|SREL Reprint #0885|
of the Redbelly Snake (Storeria occipitomaculata) Using Mesic
Habitats in South Carolina
D. Semlitsch and Gary B. Moran
The population ecology of the redbelly snake Storeria
occipitomaculata from three mesic habitats in South Carolina was studied
between 1978-1982. Discrete pulses
in seasonal activity were related to the drying cycle of the habitats.
Snakes presumably followed their main food resource (slugs) along a soil
moisture gradient. Young-of-the-year were first found in July or August and
average 61 mm snout-vent length (SVL). Testes
of males and ovarian follicles of females began to enlarge during the 2nd
year at SVLs of 118 mm (Males) and 126 mm (females). First reproduction in both sexes presumably ocucrred at 2
years of age. Mature females
contained an average of nine enlarge ovarian follicles.
The number of follicles increased with SVL. Males and females were not significantly different in SVL,
but females were heavier and males had longer tails. Sex ratio of the sample was 1:1.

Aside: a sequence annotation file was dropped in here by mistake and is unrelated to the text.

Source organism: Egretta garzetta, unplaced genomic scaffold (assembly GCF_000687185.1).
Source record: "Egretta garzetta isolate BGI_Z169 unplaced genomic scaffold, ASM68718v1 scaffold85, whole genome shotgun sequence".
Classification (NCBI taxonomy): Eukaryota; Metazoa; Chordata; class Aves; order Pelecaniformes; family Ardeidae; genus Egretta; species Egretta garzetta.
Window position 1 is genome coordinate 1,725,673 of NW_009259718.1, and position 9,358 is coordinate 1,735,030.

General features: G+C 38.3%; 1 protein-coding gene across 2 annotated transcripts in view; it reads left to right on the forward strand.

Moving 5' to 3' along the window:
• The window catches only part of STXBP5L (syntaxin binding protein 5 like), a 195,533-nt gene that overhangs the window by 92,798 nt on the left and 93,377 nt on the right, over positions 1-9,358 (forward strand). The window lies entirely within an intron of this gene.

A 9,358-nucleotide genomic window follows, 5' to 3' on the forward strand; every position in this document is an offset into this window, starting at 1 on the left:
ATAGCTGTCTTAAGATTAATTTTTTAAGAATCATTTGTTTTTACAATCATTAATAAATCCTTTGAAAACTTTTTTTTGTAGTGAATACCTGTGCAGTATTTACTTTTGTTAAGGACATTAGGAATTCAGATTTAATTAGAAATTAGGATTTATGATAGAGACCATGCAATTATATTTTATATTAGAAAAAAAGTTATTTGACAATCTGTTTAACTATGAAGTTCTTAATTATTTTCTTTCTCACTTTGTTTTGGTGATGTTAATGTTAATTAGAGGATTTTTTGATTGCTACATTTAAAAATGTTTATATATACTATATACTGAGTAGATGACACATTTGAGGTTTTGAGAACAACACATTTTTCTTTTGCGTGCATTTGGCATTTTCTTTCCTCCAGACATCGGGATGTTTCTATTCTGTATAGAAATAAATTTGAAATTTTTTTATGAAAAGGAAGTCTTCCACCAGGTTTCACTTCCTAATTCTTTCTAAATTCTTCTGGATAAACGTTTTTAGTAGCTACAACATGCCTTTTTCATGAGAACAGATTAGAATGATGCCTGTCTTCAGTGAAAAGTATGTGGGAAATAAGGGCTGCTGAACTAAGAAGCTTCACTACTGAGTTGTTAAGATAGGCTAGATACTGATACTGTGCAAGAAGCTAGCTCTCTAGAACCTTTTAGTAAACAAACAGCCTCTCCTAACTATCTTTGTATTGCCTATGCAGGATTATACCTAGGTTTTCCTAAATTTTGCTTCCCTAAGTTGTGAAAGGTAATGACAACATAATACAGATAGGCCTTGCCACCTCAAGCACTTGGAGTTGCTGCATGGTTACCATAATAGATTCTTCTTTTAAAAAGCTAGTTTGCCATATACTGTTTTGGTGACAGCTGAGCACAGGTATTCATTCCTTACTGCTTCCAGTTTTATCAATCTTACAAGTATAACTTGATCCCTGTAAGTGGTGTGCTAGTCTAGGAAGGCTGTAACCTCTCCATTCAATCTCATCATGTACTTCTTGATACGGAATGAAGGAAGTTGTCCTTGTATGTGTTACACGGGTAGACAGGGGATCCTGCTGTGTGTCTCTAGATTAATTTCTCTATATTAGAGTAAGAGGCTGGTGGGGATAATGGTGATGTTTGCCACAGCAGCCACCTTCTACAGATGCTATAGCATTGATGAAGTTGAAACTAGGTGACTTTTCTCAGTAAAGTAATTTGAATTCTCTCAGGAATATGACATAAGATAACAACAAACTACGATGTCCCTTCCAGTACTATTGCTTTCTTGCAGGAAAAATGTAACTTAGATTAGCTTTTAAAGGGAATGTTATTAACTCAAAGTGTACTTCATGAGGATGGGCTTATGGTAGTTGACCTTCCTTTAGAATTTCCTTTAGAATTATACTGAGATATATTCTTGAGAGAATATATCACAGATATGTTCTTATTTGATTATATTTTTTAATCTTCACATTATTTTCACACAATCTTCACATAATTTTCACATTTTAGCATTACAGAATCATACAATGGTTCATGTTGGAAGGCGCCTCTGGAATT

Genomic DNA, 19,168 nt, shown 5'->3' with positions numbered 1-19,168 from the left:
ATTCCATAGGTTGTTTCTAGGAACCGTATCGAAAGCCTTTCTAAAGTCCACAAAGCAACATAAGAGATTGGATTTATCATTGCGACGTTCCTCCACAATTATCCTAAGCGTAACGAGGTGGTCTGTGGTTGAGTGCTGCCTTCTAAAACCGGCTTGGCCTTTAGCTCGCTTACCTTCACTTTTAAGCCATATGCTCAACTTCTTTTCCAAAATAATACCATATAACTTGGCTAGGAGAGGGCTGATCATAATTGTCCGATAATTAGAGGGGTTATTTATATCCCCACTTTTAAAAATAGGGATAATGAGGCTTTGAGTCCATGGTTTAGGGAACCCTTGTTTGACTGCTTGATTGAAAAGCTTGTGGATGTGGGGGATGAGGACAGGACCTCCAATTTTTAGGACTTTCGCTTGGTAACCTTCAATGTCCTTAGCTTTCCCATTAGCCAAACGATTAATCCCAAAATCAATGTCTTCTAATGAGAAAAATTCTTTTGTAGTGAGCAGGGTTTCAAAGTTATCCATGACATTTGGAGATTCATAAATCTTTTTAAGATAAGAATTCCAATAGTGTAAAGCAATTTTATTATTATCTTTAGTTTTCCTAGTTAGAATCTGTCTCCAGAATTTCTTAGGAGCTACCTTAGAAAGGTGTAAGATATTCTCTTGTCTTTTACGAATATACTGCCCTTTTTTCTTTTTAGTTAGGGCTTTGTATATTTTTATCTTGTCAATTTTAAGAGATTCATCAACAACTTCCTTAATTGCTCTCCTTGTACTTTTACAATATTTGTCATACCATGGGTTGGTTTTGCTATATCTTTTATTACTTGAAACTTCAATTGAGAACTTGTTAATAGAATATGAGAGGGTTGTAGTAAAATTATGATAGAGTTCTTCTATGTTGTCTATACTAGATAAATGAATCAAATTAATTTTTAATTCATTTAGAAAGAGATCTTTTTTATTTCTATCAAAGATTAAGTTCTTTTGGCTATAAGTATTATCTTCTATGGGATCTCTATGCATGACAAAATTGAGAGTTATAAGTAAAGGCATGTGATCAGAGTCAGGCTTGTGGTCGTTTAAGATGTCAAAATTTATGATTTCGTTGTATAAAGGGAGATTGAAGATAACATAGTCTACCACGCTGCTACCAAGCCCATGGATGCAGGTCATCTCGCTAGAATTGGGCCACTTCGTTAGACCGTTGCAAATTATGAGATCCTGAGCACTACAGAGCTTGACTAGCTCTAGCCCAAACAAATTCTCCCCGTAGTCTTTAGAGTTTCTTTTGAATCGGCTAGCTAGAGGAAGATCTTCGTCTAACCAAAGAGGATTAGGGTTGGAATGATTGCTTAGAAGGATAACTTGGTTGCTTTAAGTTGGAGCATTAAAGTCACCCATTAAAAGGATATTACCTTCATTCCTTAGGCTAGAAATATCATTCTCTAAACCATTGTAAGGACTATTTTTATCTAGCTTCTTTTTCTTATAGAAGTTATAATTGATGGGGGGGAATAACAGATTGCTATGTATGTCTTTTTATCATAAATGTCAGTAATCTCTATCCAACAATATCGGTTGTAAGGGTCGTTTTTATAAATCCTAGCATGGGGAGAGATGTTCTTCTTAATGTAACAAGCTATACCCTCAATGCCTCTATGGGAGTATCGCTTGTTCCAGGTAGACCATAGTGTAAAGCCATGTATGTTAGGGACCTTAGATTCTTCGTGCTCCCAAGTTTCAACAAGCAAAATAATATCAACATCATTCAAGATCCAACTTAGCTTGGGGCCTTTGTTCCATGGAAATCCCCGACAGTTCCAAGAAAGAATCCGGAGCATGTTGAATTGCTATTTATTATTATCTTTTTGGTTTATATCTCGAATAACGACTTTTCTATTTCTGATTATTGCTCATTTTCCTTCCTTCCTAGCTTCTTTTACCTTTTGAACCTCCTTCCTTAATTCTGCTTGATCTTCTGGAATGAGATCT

We marked 61 individuals of the 249 that were captured during the study
and recaptured four. The low
recapture rate suggests that population sizes were large or turnover was rapid.
A comparison between life history traits of Storeria
occipitomaculata in South Carolina and Michigan showed that body size in
South Carolina was smaller at birth and at maturity, but that litter size was
slightly larger, than in Michigan. Age
at maturity, age at first reproduction and frequency of reproduction were the
same in South Carolina and Michigan.
SREL Reprint #0885
Semlitsch, R.D. and G.B. Moran. 1984. Ecology of the
redbelly snake (Storeria occipitomaculata) using mesic habitats
in South Carolina. The American Midland Naturalist 111:33-40.